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Weight Management Program

Questions & Answers on Weight Management Program

What is the Semaglutide Injection?

Semaglutide is a glucagon-like peptide (GLP-1) analog. GLP-1 is a hormone produced in the small intestine that stimulates insulin secretion and inhibits glucagon secretion, thereby lowering blood sugar. It is the active ingredient in the brand name medication known as Ozempic®, Wegovy®, and Rybelus®. At Biosymmetry, we offer the generic version of these expensive brand name mediation. The weekly injection helps regulate insulin and glycemic control as well as decreasing patient appetite.

Semaglutide originated as a treatment for type 2 diabetes. As of June 2021, the FDA approved semaglutide for weight loss as a supplement to other weight-loss treatment, including diet and exercise. Our providers will determine whether semaglutide is an appropriate part of your weight-loss plan.

If our providers find that you’re a candidate for semaglutide for weight loss, we will give you your first injection. From there, you can determine whether you prefer administering the weekly semaglutide injection yourself or receiving the injection at our clinic.

What are the effects of semaglutide?

Studies show that Semaglutide helps with:

  • Slowing stomach emptying
  • Control of cravings
  • Improves control of eating
  • Reduces appetite
  • Increasing insulin release
  • Improves glycemic control

Are there any side effects of semaglutide?

The side effects that you may experience may include: nausea, diarrhea, vomiting, constipation, stomach pain, headache, tiredness, upset stomach, dizziness, feeling bloated, gas, stomach flu, heartburn and in rare cases, pancreatitis.

Who can use semaglutide?

If you are healthy and not pregnant or lactating, or do not have a known allergy to any of the ingredients, you should be able to use it safely. However, make sure to discuss with your physician any other medications you are taking or any allergies or chronic health conditions you have prior to using semaglutide. Tell your prescribing physician if you or anyone in your family has or has ever had MTC (Multiple Endocrine Neoplasia syndrome type 2 or MEN2; a condition that causes tumors in more than one gland in the body).

How is semaglutide taken?

Typically, it is a once-weekly injection, but your particular dose and protocol will be determined by your prescribing provider.

How can I get the medication?

  1. Compounded semaglutide or trizepatide from a compounding pharmacy
  2. A Prescription for the name brand drug Ozempic/Wegovy (active ingredient semaglutide) or Mounjaro (active ingredient tirzepatide).

What are the benefits of the compounded semaglutide or tirzepatide?

  • No hassle at the pharmacy
  • No lines
  • No insurance hassles
  • No backordered medication

What are the possible drawbacks of compounded semaglutide or tirzepatide?

  • Out of pocket cost
  • May not be able to acsess semaglutide or tirzepatide from a compounding pharmacy in the future due to FDA regulations
  • However, if you are part of the 6-month Weight Management Full Program, this program will ensure you have a 6-month supply

What are the benefits of a Ozempic/Wegovy or Mounjaro prescription?

Insurance may cover some or all the cost

What are the possible drawbacks of Ozempic/Wegovy or Mounjaro prescription?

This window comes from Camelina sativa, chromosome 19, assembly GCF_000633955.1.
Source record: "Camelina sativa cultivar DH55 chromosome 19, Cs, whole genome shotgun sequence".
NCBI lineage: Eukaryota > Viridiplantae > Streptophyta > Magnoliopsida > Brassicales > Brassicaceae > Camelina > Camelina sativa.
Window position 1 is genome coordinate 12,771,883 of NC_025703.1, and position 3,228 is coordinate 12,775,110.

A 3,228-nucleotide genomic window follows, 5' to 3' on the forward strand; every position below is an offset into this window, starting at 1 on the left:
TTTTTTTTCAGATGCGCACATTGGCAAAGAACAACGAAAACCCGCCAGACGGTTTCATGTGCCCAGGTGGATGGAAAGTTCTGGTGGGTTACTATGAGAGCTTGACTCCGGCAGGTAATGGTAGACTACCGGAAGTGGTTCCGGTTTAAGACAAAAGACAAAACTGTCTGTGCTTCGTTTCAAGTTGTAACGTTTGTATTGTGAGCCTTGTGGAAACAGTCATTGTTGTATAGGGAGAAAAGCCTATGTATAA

• Risk of shortage
  • May need to go to multiple pharmacies to find in stock options due to shortages
  • Long lines at the pharmacy
  • Insurance coverage may change with each subsequent refill, from mostly covered to not covered at all

How much does it cost and will insurance cover it?

Our 6-month weight management program for compounded semaglutide is $1850 and includes monthly office visits, 6-months of medication guaranteed, weekly weigh ins if desired, and additional body comps. After 6 months, you can again enter the 6-month weight management program for $1850 or choose the monthly option to recieve compounded semaglutide or a prescription for Ozempic or Wegovy monthly option of $350 per month. So whether it’s the compounded semaglutide or a prescription for the name brand drug, it’s $350 monthly.

If you’re going the insurance route, we’ll submit the prescription to a pharmacy of your choice that has the medication and correct dosage in stock for $350 monthly, with the hope that insurance covers the rest of the cost. To check whether there’s a chance insurance will cover the name brand drug Wegovy, click here.

Additionally, if you attempt to use insurance for medication coverage, remember that the lower/starting does of Wegovy are in short supply per the manufacturer and insurance coverage is unlikely in a majority of cases. If insurance doesn’t cover Wegovy or your dose is not available, we can still get the medication for you in the compounded version for the same monthly cost of $350.

Either way, you’re guaranteed access to the medication for $350 each month – either via a compounding pharmacy or through a prescription for the name brand drug from a traditional pharmacy.

What is the 6 month Weight management program for compounded semaglutide and how does it work?

If you choose the 6-month weight management program and FDA regulations change such that we can no longer get the compounded semaglutide from the compounding pharmacy, we will still guarantee enough supplies of the semaglutide to get you through the 6 month program. If you don’t do the 6-month program and the compounded semaglutide becomes unavailable, we will be unable to provide you any semaglutide moving forward but can still give you a prescription in the hopes you can obtain insurance coverage.

How BioSymmetry is able to get "Generic" Ozempic/Wegovy? 🤔

We’ve received numerous questions about how we’re getting semaglutide, the active ingredient in Ozempic and Wegovy, since it is currently on backorder from the manufactor.

We order our semaglutide from a compounding pharmacy. Unsure what a compounding pharmacy offers; there is a good chance you have used medication from a compounding pharmacy before.

Compounding pharmacies offer:

  • Allergic to a dye or certain ingredient in a medication? Compounding pharmacies can recreate that medication without the dye or allergen